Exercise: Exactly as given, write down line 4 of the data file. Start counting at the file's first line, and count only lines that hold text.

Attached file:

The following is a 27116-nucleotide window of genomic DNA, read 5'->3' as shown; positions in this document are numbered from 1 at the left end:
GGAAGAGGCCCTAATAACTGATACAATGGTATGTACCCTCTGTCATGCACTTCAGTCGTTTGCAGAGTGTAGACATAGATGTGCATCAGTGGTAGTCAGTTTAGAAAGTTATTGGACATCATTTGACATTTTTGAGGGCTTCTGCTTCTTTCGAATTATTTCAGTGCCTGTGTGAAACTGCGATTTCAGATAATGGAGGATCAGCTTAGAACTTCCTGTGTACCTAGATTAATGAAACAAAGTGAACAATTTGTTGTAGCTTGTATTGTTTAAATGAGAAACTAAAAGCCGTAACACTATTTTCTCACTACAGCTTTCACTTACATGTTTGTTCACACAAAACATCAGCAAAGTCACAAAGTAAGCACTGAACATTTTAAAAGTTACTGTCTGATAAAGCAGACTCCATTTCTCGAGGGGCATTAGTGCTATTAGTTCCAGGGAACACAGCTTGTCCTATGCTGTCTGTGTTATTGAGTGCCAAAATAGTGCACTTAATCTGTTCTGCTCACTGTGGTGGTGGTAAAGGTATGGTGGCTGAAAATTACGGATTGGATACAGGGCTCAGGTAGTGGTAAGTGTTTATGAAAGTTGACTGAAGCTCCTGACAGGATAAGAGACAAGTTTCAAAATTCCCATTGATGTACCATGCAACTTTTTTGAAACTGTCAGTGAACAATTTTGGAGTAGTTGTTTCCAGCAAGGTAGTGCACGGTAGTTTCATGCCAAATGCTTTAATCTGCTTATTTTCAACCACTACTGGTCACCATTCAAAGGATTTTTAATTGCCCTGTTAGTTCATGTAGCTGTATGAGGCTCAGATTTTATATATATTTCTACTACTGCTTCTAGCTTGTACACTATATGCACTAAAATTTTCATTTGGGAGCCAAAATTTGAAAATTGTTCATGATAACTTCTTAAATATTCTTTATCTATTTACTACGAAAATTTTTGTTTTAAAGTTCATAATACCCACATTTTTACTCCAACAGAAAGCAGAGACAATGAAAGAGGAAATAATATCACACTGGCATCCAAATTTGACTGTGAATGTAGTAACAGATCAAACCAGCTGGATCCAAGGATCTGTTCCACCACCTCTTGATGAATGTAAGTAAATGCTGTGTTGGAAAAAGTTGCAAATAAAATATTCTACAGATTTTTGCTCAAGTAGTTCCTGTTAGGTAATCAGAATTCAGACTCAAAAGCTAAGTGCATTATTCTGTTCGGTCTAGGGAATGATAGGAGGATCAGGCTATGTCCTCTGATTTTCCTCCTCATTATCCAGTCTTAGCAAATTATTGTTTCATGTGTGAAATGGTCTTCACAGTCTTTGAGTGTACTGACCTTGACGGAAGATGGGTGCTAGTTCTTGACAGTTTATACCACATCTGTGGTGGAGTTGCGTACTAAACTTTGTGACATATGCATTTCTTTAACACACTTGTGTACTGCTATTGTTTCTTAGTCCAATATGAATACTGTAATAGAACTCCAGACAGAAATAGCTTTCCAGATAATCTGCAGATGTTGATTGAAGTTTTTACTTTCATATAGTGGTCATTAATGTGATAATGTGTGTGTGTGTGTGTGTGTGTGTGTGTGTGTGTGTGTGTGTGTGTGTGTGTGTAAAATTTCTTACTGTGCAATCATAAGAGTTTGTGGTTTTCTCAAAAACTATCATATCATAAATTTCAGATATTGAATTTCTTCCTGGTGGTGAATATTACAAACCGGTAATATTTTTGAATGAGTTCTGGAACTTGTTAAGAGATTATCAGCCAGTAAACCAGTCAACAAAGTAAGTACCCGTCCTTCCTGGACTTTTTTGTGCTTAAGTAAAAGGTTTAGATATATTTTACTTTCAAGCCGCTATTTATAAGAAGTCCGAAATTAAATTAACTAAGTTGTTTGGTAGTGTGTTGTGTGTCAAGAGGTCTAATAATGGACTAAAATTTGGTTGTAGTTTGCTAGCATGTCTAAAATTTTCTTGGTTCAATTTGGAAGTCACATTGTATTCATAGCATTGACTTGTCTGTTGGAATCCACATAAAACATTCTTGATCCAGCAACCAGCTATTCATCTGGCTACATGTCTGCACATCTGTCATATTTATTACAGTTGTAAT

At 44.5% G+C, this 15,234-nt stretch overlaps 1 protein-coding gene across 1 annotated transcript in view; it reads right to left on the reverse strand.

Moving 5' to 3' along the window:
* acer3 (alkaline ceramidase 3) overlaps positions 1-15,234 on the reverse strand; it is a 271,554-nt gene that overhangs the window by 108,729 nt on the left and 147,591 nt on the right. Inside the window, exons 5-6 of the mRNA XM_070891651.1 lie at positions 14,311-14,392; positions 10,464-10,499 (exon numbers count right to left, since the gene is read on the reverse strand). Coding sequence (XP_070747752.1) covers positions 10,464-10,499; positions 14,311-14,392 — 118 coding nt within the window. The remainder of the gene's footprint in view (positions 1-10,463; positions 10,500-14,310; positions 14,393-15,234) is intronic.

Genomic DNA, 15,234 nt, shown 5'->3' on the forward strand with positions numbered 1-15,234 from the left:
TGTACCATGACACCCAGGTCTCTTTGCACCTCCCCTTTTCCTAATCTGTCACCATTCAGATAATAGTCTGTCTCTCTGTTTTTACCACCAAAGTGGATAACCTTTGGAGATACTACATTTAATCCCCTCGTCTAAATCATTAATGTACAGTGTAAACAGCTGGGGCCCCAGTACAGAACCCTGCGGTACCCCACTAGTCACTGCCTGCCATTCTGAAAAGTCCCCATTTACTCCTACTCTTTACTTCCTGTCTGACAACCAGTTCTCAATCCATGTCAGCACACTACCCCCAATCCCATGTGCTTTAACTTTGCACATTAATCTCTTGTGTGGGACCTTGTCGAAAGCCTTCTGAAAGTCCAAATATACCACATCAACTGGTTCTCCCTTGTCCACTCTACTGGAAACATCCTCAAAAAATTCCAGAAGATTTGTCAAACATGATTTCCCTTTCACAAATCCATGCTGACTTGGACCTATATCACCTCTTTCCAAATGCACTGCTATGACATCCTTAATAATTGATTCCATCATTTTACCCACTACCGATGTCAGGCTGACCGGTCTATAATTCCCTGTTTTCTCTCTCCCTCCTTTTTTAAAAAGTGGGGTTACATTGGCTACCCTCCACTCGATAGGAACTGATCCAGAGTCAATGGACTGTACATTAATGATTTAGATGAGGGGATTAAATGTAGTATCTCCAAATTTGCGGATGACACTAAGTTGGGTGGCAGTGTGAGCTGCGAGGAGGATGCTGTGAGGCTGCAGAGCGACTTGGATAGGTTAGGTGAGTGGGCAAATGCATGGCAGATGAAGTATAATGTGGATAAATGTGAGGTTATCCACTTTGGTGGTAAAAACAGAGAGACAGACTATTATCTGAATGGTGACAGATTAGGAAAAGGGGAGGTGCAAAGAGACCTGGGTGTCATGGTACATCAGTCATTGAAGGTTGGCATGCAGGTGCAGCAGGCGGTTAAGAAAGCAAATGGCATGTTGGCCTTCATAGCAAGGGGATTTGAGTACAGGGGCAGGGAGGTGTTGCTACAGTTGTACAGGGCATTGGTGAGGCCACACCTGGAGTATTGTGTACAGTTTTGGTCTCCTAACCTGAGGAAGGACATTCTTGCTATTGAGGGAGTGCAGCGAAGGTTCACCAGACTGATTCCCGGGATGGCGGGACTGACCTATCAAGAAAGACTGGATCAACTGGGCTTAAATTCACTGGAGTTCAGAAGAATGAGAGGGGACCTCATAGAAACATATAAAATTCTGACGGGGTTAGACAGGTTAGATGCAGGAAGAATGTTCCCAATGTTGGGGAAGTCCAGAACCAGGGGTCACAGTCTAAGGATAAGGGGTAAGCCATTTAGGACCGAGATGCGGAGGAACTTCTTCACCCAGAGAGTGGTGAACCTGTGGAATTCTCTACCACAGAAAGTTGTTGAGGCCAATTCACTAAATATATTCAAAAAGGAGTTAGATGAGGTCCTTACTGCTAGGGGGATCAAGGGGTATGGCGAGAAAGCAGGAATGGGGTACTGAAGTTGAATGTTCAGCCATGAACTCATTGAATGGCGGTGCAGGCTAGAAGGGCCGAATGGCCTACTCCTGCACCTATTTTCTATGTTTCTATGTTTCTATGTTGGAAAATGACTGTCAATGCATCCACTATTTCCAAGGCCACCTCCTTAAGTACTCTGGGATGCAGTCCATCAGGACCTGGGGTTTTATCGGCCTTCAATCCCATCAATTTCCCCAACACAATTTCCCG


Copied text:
Moving 5' to 3' along the window: